EU opposes Palestinian intentions to declare independent state
The European Union on Tuesday joined the Obama administration in discouraging Palestinian intentions to seek global recognition of an independent state, calling instead a return to peace talks with Israel. "I don't think we are there yet," Swedish Foreign Minister Carl Bildt told reporters in Brussels.
"I would hope that we would be in a position to recognise a Palestinian state but there has to be one first, so I think it is somewhat premature," he said, according to AFP.
On Monday chief Palestinian negotiator Saeb Erakat said the Palestinian Authority had formally asked the EU for support.
On his part, EU External Relations Commissioner Benita Ferrero-Waldner conveyed the priority now should be "to really help the Americans bring both sides again to the table."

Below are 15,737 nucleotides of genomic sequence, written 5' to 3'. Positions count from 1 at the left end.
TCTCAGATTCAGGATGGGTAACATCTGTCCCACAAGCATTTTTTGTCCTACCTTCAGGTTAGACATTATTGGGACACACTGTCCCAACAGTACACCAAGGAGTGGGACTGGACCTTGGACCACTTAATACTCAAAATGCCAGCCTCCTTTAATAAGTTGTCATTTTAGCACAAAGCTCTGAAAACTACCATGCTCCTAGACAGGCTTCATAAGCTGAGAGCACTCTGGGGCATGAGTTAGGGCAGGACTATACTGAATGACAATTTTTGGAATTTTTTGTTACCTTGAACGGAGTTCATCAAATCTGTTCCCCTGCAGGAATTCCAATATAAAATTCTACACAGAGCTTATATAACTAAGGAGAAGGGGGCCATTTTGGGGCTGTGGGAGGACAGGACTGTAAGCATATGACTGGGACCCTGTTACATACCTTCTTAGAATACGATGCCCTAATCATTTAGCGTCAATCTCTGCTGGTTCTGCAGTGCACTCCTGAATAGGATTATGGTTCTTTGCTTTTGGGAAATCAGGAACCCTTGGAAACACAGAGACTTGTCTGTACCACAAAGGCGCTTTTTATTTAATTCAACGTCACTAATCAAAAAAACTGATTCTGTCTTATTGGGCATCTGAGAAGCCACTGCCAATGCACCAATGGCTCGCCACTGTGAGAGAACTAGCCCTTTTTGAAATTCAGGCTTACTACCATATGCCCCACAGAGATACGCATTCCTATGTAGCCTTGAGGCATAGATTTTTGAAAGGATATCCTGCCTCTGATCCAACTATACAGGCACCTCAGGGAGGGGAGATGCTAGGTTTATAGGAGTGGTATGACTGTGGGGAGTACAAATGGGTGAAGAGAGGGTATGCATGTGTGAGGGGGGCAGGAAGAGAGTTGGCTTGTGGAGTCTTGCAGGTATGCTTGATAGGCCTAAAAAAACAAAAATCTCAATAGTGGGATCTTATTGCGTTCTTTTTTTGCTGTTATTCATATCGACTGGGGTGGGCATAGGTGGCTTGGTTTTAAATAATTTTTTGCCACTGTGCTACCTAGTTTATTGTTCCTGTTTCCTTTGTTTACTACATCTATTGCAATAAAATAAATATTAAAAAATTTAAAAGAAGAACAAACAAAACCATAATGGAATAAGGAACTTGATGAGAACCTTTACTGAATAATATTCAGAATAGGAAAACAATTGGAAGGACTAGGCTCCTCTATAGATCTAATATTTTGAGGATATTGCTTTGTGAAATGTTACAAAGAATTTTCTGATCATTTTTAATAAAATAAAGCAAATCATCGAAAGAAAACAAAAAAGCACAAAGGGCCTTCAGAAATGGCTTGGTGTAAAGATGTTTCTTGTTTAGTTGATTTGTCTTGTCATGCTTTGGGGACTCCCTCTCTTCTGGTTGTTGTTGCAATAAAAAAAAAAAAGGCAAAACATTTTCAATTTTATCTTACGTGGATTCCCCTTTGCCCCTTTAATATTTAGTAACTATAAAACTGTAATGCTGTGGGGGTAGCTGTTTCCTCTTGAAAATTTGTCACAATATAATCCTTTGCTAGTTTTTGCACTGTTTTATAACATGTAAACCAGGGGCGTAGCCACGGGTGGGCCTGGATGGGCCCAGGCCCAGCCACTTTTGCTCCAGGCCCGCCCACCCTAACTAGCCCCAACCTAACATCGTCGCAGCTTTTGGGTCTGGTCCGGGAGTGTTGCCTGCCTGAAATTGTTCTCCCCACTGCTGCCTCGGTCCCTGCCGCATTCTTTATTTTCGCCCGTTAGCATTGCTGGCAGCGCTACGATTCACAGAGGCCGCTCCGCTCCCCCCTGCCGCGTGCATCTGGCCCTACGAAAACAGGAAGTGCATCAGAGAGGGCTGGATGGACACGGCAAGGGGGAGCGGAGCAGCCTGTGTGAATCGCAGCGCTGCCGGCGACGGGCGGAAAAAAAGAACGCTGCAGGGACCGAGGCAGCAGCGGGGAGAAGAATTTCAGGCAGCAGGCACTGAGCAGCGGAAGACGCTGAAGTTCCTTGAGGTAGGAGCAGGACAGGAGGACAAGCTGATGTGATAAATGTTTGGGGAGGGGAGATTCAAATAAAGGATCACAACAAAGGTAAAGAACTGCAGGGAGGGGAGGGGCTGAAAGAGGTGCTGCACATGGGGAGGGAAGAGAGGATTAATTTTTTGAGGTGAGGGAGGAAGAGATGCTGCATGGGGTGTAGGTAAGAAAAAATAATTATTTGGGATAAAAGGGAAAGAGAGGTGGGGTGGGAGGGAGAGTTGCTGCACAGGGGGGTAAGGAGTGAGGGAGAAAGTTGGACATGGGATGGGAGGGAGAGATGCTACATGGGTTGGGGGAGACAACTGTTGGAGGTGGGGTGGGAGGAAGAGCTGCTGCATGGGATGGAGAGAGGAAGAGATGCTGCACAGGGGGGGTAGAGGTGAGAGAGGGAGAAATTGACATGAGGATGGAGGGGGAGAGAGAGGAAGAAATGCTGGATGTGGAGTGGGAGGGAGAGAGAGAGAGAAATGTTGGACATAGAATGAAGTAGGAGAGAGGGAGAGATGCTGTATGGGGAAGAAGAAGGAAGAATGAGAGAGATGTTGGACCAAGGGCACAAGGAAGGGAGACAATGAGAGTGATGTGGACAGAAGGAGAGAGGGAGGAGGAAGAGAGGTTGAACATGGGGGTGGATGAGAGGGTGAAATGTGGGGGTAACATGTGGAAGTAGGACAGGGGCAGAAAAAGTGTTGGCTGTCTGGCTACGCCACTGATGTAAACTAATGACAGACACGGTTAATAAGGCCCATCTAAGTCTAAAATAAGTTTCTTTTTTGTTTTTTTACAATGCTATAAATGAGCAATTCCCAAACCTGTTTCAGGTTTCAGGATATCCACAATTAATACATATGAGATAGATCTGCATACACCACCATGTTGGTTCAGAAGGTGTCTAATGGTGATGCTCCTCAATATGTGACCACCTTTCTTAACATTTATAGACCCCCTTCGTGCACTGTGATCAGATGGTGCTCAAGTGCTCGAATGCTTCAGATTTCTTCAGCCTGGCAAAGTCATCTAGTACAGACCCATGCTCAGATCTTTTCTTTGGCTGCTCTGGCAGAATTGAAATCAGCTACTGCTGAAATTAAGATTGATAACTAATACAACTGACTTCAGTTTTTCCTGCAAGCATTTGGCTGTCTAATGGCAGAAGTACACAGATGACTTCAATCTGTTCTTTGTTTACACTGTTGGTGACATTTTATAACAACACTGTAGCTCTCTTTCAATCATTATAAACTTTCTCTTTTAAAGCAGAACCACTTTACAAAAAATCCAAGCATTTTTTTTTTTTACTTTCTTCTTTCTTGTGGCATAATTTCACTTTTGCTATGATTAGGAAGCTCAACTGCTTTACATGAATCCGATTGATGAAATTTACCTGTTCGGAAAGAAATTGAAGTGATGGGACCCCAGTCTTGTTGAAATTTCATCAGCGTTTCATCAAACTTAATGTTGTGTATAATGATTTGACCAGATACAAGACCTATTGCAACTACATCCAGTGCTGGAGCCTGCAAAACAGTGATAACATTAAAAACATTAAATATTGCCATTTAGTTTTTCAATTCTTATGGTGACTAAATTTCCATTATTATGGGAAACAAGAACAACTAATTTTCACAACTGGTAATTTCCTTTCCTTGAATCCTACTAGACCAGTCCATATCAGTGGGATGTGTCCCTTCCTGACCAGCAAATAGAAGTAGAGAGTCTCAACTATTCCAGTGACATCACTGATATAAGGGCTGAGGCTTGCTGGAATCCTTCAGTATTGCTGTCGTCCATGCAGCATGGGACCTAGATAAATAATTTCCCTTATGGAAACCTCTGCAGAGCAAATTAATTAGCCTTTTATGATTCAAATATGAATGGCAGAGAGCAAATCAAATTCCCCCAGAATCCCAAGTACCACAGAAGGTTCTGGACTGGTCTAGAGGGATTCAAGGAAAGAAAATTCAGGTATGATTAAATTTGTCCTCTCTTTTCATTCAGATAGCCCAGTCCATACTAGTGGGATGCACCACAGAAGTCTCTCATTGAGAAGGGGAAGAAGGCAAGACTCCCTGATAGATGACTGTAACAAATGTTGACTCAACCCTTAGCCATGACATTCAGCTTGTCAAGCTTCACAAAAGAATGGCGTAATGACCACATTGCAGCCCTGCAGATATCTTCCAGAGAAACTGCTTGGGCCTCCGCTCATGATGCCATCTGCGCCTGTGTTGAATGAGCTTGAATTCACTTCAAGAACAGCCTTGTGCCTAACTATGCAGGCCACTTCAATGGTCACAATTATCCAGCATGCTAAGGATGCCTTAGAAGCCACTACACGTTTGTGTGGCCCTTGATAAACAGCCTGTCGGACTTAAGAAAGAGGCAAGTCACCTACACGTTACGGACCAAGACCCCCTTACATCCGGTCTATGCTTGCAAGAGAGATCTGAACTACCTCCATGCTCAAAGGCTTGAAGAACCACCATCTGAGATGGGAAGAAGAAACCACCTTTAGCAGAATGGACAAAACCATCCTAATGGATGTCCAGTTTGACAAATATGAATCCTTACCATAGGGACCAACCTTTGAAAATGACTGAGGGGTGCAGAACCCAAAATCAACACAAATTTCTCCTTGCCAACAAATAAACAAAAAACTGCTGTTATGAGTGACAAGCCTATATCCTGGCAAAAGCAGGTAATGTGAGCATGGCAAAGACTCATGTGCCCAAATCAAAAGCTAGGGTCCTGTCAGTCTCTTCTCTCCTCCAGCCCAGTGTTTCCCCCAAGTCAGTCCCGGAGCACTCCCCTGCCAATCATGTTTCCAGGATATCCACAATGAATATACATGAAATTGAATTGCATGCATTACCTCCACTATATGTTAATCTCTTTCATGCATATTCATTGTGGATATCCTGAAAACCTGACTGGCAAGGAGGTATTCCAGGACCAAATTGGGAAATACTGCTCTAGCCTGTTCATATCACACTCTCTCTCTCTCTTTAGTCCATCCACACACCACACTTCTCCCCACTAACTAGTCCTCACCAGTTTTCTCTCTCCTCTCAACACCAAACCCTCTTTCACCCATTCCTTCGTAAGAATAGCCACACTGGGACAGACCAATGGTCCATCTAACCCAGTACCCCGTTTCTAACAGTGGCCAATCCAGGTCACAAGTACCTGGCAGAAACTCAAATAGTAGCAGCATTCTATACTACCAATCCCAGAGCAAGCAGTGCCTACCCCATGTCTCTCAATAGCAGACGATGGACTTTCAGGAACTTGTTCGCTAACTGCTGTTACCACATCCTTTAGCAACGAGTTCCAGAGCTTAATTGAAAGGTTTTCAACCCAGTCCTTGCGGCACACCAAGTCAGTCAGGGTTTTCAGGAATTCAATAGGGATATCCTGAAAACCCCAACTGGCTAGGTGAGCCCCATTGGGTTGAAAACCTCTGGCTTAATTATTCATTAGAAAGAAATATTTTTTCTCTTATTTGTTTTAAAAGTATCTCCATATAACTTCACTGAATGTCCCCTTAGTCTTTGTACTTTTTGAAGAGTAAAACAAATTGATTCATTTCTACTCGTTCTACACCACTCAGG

French President Nicolas Sarkozy also warned that the sides faced an extremist backlash each day they delay resuming talks. "The priority is to restart as soon as possible the peace process," Sarkozy told the Saudi daily Al-Riyad ahead of his talks with Saudi leaders. "It is urgent because the current deadlock is the hands of extremists and each day the chance of peace is slipping away a little," he said. "The deadlock in which we find ourselves today is extremely worrying.
- Palestinians ask Pope to help creating independent state
- PLO to Debate Upcoming Declaration of Independent State
- Taliban Call for Recognition on Independence Day
- Violence Continues As Zinni Holds Second Round of Talks; EU Leaders Express Support For Independent Palestinian State
- Oman Urges Palestinians to Delay Declaring Independent State